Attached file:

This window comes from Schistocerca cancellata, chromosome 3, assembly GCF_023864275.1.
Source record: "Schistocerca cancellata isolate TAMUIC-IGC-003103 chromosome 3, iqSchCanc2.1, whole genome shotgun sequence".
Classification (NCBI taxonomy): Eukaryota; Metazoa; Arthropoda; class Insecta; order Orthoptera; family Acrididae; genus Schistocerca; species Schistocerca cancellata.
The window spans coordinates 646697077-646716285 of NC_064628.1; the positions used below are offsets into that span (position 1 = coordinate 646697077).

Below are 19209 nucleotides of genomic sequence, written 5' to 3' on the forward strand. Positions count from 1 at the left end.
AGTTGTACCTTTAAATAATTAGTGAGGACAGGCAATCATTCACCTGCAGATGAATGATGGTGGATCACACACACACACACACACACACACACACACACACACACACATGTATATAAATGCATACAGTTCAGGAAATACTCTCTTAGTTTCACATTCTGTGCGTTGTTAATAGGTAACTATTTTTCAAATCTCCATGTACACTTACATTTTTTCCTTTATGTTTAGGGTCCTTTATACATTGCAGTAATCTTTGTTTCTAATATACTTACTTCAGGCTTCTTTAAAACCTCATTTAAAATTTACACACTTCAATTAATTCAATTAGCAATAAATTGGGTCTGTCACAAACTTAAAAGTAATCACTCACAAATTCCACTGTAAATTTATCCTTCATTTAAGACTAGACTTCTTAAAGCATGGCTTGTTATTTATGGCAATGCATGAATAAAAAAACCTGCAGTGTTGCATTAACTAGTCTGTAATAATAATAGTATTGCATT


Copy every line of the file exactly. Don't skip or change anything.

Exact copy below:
This window comes from Schistocerca cancellata, chromosome 3, assembly GCF_023864275.1.
Source record: "Schistocerca cancellata isolate TAMUIC-IGC-003103 chromosome 3, iqSchCanc2.1, whole genome shotgun sequence".
Classification (NCBI taxonomy): Eukaryota; Metazoa; Arthropoda; class Insecta; order Orthoptera; family Acrididae; genus Schistocerca; species Schistocerca cancellata.
The window spans coordinates 646697077-646716285 of NC_064628.1; the positions used below are offsets into that span (position 1 = coordinate 646697077).

Below are 19209 nucleotides of genomic sequence, written 5' to 3' on the forward strand. Positions count from 1 at the left end.
AGTTGTACCTTTAAATAATTAGTGAGGACAGGCAATCATTCACCTGCAGATGAATGATGGTGGATCACACACACACACACACACACACACACACACACACACACACATGTATATAAATGCATACAGTTCAGGAAATACTCTCTTAGTTTCACATTCTGTGCGTTGTTAATAGGTAACTATTTTTCAAATCTCCATGTACACTTACATTTTTTCCTTTATGTTTAGGGTCCTTTATACATTGCAGTAATCTTTGTTTCTAATATACTTACTTCAGGCTTCTTTAAAACCTCATTTAAAATTTACACACTTCAATTAATTCAATTAGCAATAAATTGGGTCTGTCACAAACTTAAAAGTAATCACTCACAAATTCCACTGTAAATTTATCCTTCATTTAAGACTAGACTTCTTAAAGCATGGCTTGTTATTTATGGCAATGCATGAATAAAAAAACCTGCAGTGTTGCATTAACTAGTCTGTAATAATAATAGTATTGCATT